2983. Robert Southey to Edith Southey, 1 May 1817*
My dear Edith
I have been unlucky today in missing Rickman for a frank & Bedford for the notes,  – but I will write if it be only these lines to tell you of my Billet Doux.  It has had all the effect you could possibly have wished. Every body has read it, & I hear from Xxxx Wynn that Wm Smith after beginning a letter in reply, thought it better to hold his tongue, & not make a bad matter worse. Lord Lonsdale called to compliment me upon it. – In short never had any man a more compleat triumph.
Frere has interrupted me. I dine at Sir G Bs today with Butler tomorrow – R Academy Saturday,  Mrs Gonne Sunday Sir George again Monday a small party I meet Dr Wordsworth. – Not a minute more have I.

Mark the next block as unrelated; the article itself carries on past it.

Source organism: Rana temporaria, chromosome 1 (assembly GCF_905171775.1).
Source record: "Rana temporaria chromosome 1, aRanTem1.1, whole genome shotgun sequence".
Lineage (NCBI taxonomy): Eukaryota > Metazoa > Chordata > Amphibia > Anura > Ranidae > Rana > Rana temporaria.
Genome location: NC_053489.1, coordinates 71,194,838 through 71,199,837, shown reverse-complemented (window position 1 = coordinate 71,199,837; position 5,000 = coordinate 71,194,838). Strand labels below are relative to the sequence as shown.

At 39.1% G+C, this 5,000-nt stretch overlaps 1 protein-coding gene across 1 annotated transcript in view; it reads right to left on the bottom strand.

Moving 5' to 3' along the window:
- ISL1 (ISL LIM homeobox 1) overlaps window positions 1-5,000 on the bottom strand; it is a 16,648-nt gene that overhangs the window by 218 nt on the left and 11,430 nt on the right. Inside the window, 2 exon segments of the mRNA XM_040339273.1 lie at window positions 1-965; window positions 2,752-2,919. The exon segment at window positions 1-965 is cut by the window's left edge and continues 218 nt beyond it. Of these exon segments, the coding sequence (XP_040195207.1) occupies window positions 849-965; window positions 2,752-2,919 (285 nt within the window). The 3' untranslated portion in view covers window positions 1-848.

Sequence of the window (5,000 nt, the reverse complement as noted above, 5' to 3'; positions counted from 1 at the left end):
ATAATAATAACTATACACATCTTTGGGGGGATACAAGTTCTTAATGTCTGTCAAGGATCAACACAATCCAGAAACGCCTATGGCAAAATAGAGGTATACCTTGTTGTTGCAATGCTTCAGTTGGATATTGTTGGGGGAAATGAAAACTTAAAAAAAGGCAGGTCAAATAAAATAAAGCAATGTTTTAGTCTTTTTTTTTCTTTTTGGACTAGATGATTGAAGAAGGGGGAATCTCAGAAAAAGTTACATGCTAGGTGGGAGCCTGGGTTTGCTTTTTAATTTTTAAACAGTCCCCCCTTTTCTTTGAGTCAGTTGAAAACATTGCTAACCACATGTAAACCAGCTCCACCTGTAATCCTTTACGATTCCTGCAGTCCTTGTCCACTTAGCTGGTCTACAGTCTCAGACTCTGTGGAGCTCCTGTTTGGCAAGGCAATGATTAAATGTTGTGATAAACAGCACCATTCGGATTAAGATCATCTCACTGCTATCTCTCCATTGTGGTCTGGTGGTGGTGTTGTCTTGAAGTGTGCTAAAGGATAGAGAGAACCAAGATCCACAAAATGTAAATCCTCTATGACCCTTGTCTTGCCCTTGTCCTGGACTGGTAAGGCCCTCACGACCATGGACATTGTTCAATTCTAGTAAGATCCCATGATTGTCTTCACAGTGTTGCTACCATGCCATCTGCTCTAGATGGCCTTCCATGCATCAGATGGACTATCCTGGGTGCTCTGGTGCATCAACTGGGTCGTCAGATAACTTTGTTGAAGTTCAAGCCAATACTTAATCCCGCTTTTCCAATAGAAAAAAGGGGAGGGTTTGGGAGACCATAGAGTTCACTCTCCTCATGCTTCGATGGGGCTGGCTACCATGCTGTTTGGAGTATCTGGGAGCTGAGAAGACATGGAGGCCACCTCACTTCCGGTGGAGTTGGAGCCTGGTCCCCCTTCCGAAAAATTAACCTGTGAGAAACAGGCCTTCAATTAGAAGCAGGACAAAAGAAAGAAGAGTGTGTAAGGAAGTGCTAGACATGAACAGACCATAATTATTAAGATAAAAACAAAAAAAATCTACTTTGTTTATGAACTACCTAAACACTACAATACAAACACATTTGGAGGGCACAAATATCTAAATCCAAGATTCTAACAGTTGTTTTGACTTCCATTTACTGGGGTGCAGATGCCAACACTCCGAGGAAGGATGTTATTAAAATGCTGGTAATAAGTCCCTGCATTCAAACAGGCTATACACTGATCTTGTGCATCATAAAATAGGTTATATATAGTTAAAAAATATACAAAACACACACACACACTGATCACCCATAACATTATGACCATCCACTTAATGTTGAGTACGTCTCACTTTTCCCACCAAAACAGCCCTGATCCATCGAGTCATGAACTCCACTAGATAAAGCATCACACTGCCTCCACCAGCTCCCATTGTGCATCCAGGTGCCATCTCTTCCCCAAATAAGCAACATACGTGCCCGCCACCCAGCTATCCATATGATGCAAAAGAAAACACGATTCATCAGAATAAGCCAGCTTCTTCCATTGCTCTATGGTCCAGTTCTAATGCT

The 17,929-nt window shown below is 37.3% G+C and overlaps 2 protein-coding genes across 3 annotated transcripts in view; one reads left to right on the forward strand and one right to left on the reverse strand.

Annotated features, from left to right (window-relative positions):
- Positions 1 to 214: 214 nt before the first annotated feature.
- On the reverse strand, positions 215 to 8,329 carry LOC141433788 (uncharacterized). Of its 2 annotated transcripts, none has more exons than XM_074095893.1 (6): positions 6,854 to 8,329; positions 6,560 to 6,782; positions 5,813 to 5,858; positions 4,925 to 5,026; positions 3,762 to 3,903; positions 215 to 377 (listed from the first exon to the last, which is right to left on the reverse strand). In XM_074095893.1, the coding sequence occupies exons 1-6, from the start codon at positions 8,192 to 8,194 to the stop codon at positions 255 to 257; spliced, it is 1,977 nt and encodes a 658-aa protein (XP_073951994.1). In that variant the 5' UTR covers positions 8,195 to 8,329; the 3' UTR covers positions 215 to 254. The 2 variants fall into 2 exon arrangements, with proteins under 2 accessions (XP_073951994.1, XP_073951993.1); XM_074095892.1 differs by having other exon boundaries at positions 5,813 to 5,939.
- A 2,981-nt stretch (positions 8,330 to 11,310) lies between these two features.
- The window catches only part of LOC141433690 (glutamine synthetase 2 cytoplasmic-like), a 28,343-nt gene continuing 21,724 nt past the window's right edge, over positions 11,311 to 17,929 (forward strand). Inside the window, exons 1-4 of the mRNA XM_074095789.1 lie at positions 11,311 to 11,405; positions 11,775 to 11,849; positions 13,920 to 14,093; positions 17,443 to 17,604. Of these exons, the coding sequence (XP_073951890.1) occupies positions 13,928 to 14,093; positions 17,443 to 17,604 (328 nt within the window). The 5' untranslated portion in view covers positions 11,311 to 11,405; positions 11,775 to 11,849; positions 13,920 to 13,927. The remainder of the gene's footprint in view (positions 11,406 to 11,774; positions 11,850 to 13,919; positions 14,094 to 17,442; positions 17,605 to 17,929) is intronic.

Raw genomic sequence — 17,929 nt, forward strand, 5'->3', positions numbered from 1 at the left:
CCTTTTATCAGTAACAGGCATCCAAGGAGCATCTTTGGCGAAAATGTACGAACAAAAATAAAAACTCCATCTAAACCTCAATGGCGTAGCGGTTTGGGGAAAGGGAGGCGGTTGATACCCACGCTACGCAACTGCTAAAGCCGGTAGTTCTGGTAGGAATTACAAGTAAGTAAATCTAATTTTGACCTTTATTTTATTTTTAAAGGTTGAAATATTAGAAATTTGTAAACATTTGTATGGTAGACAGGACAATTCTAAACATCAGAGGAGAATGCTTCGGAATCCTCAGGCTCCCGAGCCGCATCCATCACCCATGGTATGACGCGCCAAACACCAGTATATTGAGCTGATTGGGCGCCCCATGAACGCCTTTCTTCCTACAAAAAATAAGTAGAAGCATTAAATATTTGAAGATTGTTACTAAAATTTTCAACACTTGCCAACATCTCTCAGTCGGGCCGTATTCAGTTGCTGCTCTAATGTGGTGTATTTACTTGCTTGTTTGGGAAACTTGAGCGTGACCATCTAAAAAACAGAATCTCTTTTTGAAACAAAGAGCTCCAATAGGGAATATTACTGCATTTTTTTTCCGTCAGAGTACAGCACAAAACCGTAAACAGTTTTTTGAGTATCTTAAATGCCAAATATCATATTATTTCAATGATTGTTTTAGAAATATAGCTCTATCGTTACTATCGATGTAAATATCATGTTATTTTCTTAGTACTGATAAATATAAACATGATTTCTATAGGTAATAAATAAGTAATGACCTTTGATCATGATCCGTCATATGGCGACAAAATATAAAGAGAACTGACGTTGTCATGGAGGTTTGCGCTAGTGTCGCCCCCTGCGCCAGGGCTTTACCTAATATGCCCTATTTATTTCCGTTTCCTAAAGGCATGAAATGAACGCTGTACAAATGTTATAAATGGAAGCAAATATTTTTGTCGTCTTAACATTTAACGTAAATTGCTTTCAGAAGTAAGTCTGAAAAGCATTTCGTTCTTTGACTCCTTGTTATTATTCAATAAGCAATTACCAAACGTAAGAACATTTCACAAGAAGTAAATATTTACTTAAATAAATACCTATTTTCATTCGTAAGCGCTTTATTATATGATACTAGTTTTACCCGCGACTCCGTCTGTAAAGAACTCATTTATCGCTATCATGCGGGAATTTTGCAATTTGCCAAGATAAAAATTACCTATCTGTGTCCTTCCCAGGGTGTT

God bless you my dear Edith
Thursday 6 o clock
 William Smith had denounced Southey in the House of Commons on 14 March 1817 in the debate on the Seditious Meetings Bill, condemning ‘the settled, determined malignity of a renegado’ and comparing Southey’s arguments against radical views in the Quarterly Review, 16 (October 1816), 227, with those expressed in Wat Tyler (1817), Act 2, lines 103–112. Southey’s response was A Letter to William Smith, Esq., M.P. (1817), published by Murray. BACK
- 1 of 2
- next ›